What led to Quirky going bankrupt (announced 9-22-15)?

Answer by Randall Reese:

The company's own answers to your questions can be found in a declaration filed by the company's General Counsel, Chief Administrative Officer and Secretary with the bankruptcy court, a copy of which can be found here: Page on omnimgt.com

In relevant part, it states (on pages 7-11):

Several factors have severely impacted the profitability of the Debtors’ product manufacturing and distribution business, ultimately prompting the current liquidity pressures that precipitated the Debtors’ decision to commence these chapter 11 cases and dispose of their assets pursuant to a Court-approved sale process.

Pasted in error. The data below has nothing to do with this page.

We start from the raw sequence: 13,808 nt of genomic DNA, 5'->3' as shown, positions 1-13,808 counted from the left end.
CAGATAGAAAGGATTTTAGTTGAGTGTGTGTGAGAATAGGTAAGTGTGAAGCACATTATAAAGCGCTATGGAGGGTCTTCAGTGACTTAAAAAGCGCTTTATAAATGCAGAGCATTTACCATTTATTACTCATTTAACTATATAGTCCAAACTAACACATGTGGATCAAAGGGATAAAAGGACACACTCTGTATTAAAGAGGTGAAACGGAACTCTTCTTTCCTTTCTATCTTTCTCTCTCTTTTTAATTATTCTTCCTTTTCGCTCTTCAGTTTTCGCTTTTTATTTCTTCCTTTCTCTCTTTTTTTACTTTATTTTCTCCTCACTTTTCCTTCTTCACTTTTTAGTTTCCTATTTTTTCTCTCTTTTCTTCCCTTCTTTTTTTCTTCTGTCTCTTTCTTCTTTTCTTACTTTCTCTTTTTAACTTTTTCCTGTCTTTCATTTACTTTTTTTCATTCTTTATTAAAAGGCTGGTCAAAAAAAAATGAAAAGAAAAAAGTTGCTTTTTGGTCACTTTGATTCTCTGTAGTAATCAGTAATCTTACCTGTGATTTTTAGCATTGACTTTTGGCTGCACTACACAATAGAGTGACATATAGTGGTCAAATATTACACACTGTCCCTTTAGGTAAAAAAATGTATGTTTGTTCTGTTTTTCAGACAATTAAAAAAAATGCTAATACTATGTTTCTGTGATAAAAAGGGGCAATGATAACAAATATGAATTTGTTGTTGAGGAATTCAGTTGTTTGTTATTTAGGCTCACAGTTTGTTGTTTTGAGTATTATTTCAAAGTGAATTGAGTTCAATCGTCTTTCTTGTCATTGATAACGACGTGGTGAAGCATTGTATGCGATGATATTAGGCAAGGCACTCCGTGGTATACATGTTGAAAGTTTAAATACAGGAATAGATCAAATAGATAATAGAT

Over the past six years, Quirky shepherded hundreds of new products to the marketplace. While the Company’s early efforts focused on manufacturing relatively simple items, Quirky quickly shifted focus towards a greater number of more complex offerings in both hardware and software. By 2014, the number of products in manufactured and sold by Quirky had increased from 34 to over 150. The Company faced a number of operational challenges as the volume of more complicated products that Quirky brought to market increased and the product categories in which Quirky was involved became more diverse. The Company expanded to accommodate the development of these new products by opening offices in San Francisco, CA and Schenectady, NY, increasing the overhead expenses and working capital needs of the enterprise. At the same time, the Quirky platform generated a large number of products with an enthusiastic base of support from within the Quirky community. In short, Quirky was unable to attain manufacturing and distribution scale, and sustained significant losses on many of these products.